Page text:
A Darker Figure Newsletter #66: Shows, Review of "Shelter in Place," and Being Someone's Something

Hello and welcome to the A Darker Figure Newsletter. Did you know that I have a website where all of my different projects get posted with fun little blurbs and listenable links? Talking to Ghosts episodes, new music releases, upcoming projects, shows I am playing or producing, everything. 

We played a show last night with LA band HAEX and it was awesome. They don't have an album out yet, but it is closed, so keep an ear out for it! If you are in Everett, WA or Vancouver, BC you can go see them this weekend! Everett I believe is tonight at Obscurus. 


Review of Alexander Maksik's Shelter in Place 
(if you are going to read this already, skip this review and save yourself because it is a great book) 


This week I finished Shelter in Place by Alexander Maksik. This was an extremely enjoyable read on a morose topic. I saw a review of one of his earlier books that said that his writing was almost philosophical and I believe that this applies to Shelter in Place as well. The book is centered around the question of "is violence the answer to violence?" There is much, much more than that in the book, but I believe that it all boils down to this in the end. From the very beginning of the book we are confronted with murder. It is not a crime thriller or a detective story, it is just there as fact. Here are the opening chapter of the novel: 

     In the summer of 1991 my mother beat a man to death with a twenty-two ounce Estwing framing hammer and I fell in love with Tess Wolff. 
    Now, many years later, they have both disappeared and I am alone here on this pretty clearing in the woods. 
    Alone, save for the tar and the bird and the other things, for which I have no name. 

The entire novel is constructed in short chapters. Sometimes this is a device used to connect a series of short stories into one larger picture, but for Shelter in Place it is more a construction of memory. The timeline jumps, but it is intimately connected as if someone where just free-writing the story from a memory they were recalling to someone. This, to me, is interesting because this 2011 article from Jezebel found that Maksik's debut novel, You Deserve Nothing, was based on the real story of how he was quietly let go from a school in Paris after an affair with a student. The student has come out to say that that is literally her story written down in places and that some of the things that are included in the book were told in confidence. Some things were made up to fill the story in and make it more readable, but a lot of the students have said that it is pretty much exactly their experience with Maksik. This makes me wonder if some of the scenes in Shelter in Place are real experiences because they feel honest and heartbreaking in places. There is a through line of depression that takes form as bi-polar disorder - the tar and the bird from the first chapter above - that is real. It is crippling and it is a void that anyone with a tendency for depressive states will recognize.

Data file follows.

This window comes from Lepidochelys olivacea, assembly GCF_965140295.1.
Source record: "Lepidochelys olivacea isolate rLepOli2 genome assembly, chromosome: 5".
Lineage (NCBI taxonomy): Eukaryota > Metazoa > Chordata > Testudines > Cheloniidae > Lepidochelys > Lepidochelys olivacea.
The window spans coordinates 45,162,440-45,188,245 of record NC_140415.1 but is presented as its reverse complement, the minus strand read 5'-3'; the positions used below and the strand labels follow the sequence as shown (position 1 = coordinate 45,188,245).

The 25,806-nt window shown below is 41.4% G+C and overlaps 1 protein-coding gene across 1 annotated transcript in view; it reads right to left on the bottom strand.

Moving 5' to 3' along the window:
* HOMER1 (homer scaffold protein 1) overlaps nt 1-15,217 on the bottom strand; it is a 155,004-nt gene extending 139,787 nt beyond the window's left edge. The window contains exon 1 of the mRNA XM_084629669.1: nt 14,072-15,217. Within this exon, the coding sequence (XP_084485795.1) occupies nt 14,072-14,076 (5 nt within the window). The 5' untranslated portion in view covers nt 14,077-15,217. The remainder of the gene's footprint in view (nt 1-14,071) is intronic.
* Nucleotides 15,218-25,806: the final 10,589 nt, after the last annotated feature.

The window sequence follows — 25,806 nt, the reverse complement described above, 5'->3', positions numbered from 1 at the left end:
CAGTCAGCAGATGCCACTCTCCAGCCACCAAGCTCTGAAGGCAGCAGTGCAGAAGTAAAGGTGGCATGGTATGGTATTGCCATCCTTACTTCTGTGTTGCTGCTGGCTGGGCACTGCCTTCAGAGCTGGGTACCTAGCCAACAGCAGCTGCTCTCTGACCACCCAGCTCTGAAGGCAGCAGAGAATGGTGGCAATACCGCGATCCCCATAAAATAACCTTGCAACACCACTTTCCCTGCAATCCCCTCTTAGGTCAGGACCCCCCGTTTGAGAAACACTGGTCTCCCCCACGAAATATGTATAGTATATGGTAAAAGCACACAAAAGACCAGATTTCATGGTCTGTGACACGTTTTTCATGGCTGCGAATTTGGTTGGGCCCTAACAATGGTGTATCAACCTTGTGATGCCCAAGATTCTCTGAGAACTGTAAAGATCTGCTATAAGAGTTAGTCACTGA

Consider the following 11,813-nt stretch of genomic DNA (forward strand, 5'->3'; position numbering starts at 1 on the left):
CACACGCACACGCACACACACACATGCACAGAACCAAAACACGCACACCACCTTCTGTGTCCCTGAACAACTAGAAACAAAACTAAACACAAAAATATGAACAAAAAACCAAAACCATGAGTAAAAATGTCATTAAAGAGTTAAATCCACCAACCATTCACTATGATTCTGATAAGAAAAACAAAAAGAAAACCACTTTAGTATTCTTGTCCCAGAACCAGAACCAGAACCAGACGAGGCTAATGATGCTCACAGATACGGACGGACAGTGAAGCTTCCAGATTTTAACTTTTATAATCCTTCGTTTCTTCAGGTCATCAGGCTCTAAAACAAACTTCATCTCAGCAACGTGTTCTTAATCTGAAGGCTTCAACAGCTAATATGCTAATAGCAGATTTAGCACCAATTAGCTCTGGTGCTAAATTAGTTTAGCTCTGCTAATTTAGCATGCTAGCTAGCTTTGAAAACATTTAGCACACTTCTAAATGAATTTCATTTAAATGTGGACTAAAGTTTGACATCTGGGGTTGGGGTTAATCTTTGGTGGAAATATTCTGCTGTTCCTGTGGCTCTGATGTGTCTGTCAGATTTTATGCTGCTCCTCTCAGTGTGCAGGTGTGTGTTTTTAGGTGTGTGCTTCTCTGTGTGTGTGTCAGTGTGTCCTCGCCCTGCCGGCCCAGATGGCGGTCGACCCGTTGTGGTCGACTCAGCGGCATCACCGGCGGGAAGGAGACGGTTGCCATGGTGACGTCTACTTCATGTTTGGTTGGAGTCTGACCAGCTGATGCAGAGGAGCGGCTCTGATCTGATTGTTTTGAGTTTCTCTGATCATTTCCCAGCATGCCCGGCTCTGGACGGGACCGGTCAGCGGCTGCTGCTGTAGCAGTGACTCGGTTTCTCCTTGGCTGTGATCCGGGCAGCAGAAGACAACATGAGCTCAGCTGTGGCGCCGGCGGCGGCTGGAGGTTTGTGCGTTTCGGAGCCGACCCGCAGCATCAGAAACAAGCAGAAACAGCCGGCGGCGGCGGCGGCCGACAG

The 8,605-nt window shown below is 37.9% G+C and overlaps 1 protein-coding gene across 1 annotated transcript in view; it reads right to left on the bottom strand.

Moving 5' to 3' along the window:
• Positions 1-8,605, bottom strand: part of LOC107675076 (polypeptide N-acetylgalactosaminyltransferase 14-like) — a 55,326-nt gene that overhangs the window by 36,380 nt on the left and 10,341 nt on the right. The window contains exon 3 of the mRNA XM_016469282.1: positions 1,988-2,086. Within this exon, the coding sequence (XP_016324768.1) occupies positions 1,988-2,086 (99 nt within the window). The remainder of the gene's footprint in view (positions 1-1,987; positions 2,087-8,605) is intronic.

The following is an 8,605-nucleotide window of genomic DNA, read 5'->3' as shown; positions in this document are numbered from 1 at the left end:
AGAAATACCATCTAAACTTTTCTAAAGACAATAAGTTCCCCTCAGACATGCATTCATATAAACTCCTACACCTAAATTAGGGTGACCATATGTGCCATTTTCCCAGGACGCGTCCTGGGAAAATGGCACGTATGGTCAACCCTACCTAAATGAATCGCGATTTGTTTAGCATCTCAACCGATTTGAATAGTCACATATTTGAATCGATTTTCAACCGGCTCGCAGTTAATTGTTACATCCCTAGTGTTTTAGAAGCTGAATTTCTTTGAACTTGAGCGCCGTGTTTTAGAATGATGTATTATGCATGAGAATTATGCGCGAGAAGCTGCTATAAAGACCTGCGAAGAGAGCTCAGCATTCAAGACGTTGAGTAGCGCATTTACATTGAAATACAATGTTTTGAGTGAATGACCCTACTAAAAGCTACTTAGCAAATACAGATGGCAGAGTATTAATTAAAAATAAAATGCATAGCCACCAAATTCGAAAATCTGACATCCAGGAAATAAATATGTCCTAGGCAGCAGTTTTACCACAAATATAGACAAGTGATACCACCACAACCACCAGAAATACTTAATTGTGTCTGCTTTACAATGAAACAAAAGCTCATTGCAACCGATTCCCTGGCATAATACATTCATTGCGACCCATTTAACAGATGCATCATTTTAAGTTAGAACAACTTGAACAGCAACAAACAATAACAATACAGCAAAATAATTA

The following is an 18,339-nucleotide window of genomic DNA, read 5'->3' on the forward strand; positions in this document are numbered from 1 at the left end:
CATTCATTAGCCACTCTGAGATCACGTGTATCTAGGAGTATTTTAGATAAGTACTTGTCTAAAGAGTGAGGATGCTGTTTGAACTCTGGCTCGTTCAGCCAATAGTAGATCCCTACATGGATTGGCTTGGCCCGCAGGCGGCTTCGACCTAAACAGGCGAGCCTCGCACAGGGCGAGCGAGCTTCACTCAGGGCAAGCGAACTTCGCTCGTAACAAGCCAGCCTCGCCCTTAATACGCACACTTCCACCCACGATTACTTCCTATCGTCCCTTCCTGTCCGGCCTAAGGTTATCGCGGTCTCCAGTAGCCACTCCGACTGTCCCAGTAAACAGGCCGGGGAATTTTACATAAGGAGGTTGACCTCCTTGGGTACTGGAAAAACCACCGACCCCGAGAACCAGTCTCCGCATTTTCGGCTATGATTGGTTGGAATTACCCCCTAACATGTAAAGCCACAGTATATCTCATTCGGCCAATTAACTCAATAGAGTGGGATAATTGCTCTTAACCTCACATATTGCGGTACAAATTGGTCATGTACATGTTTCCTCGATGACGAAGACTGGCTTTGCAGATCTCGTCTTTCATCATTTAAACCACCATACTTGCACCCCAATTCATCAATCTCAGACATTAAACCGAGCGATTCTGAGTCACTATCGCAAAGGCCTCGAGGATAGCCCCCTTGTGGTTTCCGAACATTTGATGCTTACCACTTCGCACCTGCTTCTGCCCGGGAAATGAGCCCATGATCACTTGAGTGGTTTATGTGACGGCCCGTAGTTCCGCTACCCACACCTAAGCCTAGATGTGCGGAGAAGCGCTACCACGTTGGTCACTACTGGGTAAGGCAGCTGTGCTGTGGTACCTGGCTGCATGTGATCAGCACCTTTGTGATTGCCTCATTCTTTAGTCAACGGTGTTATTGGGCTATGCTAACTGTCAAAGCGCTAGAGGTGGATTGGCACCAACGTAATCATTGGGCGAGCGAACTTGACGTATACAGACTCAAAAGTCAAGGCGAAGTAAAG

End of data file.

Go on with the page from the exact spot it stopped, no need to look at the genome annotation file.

All in all, it has been my favorite book this year. It was compelling and really well written. The short chapters make it a thrill to read because you know that you could probably fit in a few more pages every time you go to stop reading. 


 photo by: lain

photo by: lain

Our Everett show last weekend was great! It is always fun to play some of those [product] songs, especially the older ones because they are full of energy. The Blood of Others is an emotional experience to play live and I love the feeling of it because it communicates the way that I feel a lot of the time and the things that I want to say. But [product] is just plain fun. The message is brutal and immature compared to The Blood of Others, but jumping around and screaming is a nice release sometimes.
There was a younger person at the show, who is also in a band that is very good called Chrome Corpes, that told me that my demo ...and the connection fails was a really important album to him. And that is crazy. I know exactly what he means because I have a few albums that came into my life at the right time and changed some things around for me. It is hard to hear this sort of thing about something that you have created though because it brings out the imposter syndrome. I wrote that demo before I was 21. Before I was straight edge or vegan or even being honest with myself. So it feels to me now like a frustrated younger self trying to say the things that I believe now, but not quite knowing what was going on. He asked me what the album was about and I wish that I had given him a better answer. I was flustered by the statement and the question, and his own nervous energy, and said that it was about nolongerhuman and the breakup that Clint and I had, which were the first stepping stones of me being straight edge. Which is true, mostly, but it is more about me being confused about what I wanted and trying to find it. Either way it was very strange for me and I really appreciated it. 

Last week was kind of a long one so I will leave this here for you. 

The next The Blood of Others show that I have coming up isn't until 7/7/17 in Seattle, but if you are into electronic music and want to come out to a show that I am producing here in Portland, please come see Technophobia, Pleasure Curses, and Neybuu at The Lovecraft on 6/11. I am also doing a Sky Symbol Rituals set at Volt Divers on 6/10.